You don’t need to be a world class swimmer in the situation, but being a decent swimmer would help. Some sort of familiarity with the water is always a good thing. On top of that, swimming itself is great exercise. However, unlike sprint intervals, I would suggest learning to swim on your own.
Get yourself an instructor or personal trainer that can help you with both learning how to swim and intense swimming workouts.
“Episode 3: Could You Survive a Wildfire?
A wind whipped wildfire can be deadly and unpredictable. On Could You Survive?, a leisurely hike in an urban park will become a potential deathtrap for two average couples. Faced with a wall of flames racing in their direction, they will have to run up a steep hillside and tackle several obstacles as they try to save their own lives. Can they overcome their lack of fitness and work together as a team to make it to safety?”
Not only does this challenge involve endurance, but also strength endurance. You’re pulling your own bodyweight up steep cliffs. And you better make it, or else you die. For this challenge, you’d need lots of upper body strength. Lots of pullups just to hold an pull your own bodyweight.
On top of that, rock climbing also involves using your lower body. Hence, lots of squatting. Pullups and squats are going to be your friends. And the thing here is that you can’t stop and rest, at any point. So interval training is out. You’re going to have to perform high repetition workouts for time.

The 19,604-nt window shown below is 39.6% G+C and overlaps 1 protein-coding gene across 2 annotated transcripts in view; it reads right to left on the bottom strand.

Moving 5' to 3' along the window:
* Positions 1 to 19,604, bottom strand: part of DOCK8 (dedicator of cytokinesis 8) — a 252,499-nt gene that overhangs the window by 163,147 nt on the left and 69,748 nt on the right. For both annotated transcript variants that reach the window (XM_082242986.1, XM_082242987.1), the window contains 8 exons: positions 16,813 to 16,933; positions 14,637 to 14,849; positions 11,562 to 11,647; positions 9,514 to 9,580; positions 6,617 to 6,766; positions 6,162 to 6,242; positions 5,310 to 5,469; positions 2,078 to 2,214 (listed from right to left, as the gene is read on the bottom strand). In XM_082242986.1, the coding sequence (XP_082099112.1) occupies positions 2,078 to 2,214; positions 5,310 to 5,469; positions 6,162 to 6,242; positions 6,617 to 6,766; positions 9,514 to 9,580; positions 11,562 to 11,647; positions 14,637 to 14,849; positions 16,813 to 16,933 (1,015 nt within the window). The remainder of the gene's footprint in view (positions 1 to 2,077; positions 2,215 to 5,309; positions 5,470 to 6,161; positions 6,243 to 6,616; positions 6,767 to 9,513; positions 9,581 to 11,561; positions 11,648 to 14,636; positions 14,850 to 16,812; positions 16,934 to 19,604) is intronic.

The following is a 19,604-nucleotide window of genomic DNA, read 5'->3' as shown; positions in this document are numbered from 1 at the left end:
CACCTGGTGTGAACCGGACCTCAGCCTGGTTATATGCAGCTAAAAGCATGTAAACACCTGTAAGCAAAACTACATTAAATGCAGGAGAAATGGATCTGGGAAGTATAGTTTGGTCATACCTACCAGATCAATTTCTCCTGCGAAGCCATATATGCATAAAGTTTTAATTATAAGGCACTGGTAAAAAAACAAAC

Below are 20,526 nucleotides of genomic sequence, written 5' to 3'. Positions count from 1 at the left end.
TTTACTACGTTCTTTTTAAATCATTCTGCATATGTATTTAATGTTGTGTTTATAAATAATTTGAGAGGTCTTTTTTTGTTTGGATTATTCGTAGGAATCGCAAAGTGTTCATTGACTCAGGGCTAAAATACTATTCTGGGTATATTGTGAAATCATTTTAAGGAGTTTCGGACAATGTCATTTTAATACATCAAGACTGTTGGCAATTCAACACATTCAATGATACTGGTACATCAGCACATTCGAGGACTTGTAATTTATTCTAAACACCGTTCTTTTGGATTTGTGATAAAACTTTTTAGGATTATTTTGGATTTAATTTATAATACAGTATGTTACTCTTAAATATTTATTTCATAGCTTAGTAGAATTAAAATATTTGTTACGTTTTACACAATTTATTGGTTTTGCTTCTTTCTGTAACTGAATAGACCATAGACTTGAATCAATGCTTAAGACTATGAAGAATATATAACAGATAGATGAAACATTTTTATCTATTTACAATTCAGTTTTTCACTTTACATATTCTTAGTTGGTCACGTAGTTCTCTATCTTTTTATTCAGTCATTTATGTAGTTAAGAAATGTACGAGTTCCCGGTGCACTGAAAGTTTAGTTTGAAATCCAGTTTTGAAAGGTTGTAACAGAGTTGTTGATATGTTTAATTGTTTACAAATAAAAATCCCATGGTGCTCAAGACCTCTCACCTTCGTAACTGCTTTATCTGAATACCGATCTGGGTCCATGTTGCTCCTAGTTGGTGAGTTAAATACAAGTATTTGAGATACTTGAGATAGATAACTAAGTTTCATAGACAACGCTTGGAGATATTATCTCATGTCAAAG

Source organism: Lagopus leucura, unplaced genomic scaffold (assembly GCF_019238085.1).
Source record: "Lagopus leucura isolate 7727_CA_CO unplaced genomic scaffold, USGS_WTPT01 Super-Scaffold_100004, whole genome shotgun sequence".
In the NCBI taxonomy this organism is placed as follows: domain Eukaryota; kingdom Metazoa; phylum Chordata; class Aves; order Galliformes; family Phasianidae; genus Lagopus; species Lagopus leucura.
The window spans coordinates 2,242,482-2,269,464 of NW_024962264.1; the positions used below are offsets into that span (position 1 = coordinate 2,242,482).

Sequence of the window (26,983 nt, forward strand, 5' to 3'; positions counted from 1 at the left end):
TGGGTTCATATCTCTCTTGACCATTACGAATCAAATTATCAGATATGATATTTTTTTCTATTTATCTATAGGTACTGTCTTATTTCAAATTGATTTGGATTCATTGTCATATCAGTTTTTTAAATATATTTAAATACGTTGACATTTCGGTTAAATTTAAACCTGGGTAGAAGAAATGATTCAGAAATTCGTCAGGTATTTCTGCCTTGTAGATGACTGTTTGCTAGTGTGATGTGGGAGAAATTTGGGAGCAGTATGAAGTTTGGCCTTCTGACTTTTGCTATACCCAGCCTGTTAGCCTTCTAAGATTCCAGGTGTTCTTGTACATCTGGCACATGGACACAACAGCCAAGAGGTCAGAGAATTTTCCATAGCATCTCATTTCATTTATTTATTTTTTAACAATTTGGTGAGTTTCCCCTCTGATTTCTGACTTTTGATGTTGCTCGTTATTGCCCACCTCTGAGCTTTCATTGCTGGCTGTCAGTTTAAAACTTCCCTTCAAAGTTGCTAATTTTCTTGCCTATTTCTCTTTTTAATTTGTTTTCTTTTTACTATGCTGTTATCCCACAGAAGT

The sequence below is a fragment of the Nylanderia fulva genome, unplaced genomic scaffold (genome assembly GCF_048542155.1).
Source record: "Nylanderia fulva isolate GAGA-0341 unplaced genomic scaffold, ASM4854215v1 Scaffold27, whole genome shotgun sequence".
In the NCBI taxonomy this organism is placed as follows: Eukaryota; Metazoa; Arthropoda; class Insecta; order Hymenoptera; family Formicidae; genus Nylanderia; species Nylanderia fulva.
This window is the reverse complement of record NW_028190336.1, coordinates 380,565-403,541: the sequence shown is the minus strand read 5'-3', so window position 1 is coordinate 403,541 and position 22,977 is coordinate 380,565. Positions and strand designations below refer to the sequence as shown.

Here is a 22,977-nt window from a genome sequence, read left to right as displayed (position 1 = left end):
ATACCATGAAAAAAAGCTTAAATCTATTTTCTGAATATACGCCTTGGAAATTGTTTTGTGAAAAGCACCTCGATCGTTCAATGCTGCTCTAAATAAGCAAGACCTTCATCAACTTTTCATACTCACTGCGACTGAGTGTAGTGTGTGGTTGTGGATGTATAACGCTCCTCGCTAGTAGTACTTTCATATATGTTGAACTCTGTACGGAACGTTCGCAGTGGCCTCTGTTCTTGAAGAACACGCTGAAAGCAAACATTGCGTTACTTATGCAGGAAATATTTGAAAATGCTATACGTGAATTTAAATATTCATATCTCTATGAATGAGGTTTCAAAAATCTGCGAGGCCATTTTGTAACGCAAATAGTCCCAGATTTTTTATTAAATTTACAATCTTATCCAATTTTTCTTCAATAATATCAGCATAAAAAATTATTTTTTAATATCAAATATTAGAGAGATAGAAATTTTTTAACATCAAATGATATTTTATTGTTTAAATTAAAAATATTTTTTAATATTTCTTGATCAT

I’ve never done any rock climbing, but I have done some wall climbing. Climbing a wall with spotters and safety equipment is hard enough, so I can imagine how rock climbing without spotters, safety equipment, or formal training of any kind could be absolutely frightening.
“Episode 4: Could You Survive an Earthquake?
When an earthquake strikes, an old theater becomes a potential deathtrap. On Could You Survive?, three typical Americans – over weight and out of shape – struggle to find their way through a deadly obstacle course of stairs, props, scenery, ladders and dangling power lines. They have less than four minutes to make it out before a gas leak blows the building sky high. Do they have the strength, agility and stamina to save their own lives? “
This scenario calls to mind a few workouts I used to do with my friends. They were like obstacle courses, and the goal was perform them as fast as possible. If you want to improve your strength, agility, and stamina, design a set of physical challenges and see how long it takes you to perform them.
For example, you can start off at the bottom of a staircase. Run up stairs, do 10 pushups, then run back down and do 20 squats. Run around the house or block, come back and do 10 pullups. You can add in other physical challenges such as jumping over objects, carrying heavy boxes across distance or up stairs.
We did a lot of sprinting and odd object carrying. If you have the equipment, you can try holding a dumbbell over your head while walking really fast. Or try holding something heavy close to your body to simulate carrying somebody. Or, you can literally carry someone.
Overall, I’m impressed with the overall variety of the scenarios this show has come up with. I’m going to be extremely excited to check this out! It’s going to start in December, Thursday Nights at 9pm ET.